Two weekends ago, I made the long trek from west London to south-east London to have a first taste of Ecuadorian food, a cuisine which I knew nothing about and had never tasted. There were a couple places my friend Mirna knew on Old Kent Road and we were there to try her favourite, Costa Azul. I met both her and Rachel nearby and we walked the short distance over, passing a black and white tank and some graffiti art along the way.

The restaurant was empty save for one large group of South American friends but later, the restaurant would fill up. The place reminded me of a local community centre, with everybody knowing everyone else and once, the place burst into synchronised song, singing along to what must be a popular music video that appeared on the big flat screen TVs!

We were given two menus – an Ecuadorian one filled with mainly seafood dishes and a Bolivian one with mostly pork. We chose to focus on the seafood this time and we placed our orders after a short deliberation. When Mirna mentionned a counter with food on the other side of the restaurant, I took a little walk over to it to peruse the offerings. There wasn’t much but there were two platters piled with homemade empanadas. Freshly baked too! Just looking at them was enough for me to order one for our table (no hesitation); it was filled with chicken, vegetables, olives (careful, the pits are still inside) and boiled egg.

Empanada

It was delicious and I ended up eating most of it, not really paying attention to the size of the meals being served around us. Silly me, my eyes are soooo much bigger than my stomach. Our just as massive dishes arrived not too long after.

Rachel had the parihuela – a very rich soup with spices and coriander (according to the menu) with king prawns, mussels, octopus and squid. She also ordered fried plantains on the side and partook of some of the rice from our dishes. The gigantic portion of soup was indeed rich and had lots of delicious unidentifiable bits swimming within. However, while it was gorgeously flavoured, it was quite salty – the only downside to the soup.

Parihuela

Mirna had the picante de mariscos, a rich, spicy stew with white wine and
king prawns, mussels, octopus and squid, their usual seafood mix again. It’s again very rich and deeply flavoured, with plenty of wine and herbs, and was served with a mound of orangey-red rice. Could it be coloured with achiote? There was definitely butter – that we could tell!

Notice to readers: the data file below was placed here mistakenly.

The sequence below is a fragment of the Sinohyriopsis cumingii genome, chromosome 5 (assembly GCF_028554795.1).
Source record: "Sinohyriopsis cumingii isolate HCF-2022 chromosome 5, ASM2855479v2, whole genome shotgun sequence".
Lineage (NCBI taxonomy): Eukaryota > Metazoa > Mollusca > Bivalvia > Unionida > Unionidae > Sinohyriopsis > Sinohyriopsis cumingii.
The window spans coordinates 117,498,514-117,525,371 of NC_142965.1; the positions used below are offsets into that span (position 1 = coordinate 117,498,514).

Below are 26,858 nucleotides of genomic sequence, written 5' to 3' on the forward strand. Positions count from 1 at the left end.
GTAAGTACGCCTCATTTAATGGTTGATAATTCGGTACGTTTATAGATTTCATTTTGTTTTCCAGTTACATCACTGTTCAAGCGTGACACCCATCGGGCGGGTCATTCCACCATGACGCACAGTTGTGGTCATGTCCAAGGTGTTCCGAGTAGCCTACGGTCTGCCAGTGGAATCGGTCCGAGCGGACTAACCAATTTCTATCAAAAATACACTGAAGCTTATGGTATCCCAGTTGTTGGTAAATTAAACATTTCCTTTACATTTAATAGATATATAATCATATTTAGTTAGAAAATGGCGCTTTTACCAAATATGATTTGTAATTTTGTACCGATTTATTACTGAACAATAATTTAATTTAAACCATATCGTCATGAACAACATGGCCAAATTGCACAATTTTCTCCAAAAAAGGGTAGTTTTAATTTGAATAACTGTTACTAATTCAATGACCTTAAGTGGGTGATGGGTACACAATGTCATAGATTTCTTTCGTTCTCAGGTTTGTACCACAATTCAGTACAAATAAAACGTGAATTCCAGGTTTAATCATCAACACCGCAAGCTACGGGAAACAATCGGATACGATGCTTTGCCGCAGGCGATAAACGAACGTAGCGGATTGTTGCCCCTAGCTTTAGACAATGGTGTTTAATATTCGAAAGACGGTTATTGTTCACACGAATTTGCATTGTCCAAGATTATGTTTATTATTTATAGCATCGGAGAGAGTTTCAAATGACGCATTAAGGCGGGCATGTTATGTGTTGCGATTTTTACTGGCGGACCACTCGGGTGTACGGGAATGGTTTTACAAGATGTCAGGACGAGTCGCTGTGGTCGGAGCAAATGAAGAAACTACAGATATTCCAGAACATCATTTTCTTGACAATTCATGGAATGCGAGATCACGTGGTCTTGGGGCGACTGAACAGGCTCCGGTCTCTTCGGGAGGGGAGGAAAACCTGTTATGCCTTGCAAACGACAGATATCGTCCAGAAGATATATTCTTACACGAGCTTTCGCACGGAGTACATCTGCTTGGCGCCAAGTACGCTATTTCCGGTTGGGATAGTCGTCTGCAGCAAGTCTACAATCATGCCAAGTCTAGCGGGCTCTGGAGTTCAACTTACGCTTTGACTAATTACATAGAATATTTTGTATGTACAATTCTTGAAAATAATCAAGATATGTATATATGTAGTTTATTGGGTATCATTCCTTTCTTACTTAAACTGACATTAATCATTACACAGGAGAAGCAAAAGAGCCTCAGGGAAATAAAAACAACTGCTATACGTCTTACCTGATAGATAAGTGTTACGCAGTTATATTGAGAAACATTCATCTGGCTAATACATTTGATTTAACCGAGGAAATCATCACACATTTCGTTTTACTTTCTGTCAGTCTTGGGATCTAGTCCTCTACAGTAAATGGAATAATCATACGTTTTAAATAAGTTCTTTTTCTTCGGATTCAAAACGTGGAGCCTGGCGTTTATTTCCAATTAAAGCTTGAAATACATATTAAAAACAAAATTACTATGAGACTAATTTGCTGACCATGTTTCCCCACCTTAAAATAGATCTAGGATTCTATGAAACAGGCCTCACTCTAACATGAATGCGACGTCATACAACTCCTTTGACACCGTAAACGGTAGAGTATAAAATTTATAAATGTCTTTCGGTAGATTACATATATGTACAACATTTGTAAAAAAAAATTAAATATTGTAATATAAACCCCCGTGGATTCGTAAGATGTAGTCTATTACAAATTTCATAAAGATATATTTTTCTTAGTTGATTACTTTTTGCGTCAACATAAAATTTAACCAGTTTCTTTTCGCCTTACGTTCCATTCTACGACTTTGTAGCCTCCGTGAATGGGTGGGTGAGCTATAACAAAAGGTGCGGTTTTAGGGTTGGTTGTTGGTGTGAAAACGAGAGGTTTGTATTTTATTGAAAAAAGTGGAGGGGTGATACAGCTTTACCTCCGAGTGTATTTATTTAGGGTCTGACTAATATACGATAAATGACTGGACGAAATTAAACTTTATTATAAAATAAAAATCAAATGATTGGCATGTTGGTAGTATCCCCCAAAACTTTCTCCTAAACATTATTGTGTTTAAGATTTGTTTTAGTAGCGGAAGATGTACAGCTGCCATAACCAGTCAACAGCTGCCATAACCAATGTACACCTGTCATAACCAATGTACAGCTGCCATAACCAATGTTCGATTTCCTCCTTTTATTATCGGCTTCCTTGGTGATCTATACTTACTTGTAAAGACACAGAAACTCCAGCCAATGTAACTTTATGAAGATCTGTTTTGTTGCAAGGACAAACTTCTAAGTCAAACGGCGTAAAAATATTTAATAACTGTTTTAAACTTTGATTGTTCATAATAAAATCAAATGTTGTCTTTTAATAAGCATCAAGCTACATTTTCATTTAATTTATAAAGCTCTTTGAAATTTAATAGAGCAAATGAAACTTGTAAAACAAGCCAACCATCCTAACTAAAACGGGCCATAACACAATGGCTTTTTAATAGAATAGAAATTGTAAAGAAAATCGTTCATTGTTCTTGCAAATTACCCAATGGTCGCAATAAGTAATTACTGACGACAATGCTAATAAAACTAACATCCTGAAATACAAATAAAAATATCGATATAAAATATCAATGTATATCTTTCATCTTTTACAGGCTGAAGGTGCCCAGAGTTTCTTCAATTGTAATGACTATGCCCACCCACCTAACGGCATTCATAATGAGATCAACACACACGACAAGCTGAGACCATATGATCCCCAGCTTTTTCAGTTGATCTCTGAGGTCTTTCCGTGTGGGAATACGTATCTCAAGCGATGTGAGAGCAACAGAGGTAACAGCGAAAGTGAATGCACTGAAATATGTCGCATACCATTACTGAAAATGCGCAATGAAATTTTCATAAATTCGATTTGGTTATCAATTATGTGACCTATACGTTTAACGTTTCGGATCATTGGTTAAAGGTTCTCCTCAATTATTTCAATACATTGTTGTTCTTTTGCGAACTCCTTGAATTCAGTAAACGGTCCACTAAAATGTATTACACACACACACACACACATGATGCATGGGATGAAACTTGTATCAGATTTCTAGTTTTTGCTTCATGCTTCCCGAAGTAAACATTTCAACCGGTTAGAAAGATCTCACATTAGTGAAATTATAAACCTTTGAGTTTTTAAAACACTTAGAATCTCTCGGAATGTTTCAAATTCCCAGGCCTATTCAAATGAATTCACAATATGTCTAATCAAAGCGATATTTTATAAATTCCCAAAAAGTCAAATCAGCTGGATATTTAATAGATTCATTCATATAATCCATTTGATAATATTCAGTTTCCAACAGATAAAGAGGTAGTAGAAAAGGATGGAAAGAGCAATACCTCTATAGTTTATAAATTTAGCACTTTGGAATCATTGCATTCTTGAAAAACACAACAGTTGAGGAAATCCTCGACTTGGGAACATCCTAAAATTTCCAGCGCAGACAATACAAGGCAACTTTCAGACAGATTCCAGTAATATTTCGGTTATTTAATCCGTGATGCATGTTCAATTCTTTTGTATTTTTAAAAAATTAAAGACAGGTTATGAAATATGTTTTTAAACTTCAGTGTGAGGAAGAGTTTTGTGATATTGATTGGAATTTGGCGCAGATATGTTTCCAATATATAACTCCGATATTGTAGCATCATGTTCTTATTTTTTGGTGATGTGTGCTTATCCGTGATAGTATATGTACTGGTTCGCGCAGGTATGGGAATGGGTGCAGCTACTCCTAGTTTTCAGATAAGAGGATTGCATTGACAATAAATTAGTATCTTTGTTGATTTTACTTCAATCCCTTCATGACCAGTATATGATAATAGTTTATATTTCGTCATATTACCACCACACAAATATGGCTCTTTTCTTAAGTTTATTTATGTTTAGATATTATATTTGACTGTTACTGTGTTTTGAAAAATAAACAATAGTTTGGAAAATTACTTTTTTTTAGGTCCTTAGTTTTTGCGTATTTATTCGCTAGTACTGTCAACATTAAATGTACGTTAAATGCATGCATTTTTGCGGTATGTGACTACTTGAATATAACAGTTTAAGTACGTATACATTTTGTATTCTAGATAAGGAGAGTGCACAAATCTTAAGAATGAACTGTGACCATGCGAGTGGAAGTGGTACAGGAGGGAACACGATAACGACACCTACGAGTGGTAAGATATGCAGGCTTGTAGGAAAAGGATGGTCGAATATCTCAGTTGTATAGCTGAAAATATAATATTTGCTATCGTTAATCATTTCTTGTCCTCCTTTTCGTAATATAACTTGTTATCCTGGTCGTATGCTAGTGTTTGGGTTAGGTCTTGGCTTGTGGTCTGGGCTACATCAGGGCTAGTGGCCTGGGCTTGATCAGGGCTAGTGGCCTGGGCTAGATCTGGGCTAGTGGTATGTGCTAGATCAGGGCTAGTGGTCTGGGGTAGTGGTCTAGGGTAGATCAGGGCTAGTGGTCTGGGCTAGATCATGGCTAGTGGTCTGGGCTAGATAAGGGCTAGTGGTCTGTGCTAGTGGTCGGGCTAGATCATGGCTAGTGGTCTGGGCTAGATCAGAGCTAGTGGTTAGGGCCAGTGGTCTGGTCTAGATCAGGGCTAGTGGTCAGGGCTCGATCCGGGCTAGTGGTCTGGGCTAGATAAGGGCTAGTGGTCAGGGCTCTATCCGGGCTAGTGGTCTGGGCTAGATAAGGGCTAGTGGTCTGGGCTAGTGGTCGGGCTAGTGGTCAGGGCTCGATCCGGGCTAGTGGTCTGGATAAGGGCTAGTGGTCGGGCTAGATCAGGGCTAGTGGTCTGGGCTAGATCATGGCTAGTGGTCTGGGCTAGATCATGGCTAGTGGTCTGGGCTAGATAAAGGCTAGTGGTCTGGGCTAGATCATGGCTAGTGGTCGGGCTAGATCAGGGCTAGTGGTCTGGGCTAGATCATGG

Picante de Mariscos

I had the sudado de mariscos, a fresh tomato, onion and red pepper sauce featuring king prawns and squid. I totally loved this; there was also wine in the mixture and the sauce was sweet and tart and savoury and very drinkable. Unlike the previous two dishes, I thought mine tasted fresher with all the vegetables in the stew. And again unlike the two previous dishes, both that reddish rice as well as fried plantains sat on the side; this was carbohydrate overload! The plantains were not as crispy as I had hoped and they sat like lead in my stomach but they went very well with the tasty sauce and the very hot fresh chili sauce on the table.

Sudado de Mariscos

One thing that requires special mention are the “king prawns” that came with our meals. Forget about those shrimps you get at your Chinese takeaways – these were massive! Served on the shell and sliced in half lengthwise, these things were two bites to each half – that’s a big prawn! Check out this half a prawn:

King Prawn

With a drink for each of us and another two empanadas for takeaway, the total was £44 for the three of us. Not bad for so much seafood (and especially those ridiculously large prawns) and if you’re wondering, we didn’t do too badly at clearing our plates! I definitely want to go back to try a few items from their Bolivian menu and again to try the restaurant next door too which specialises in grilled meats. Go figure, it turns out I like Ecuadorian food!

Costa Azul
190-192 Old Kent Road
London SE1 5TY

Costa Azul on Urbanspoon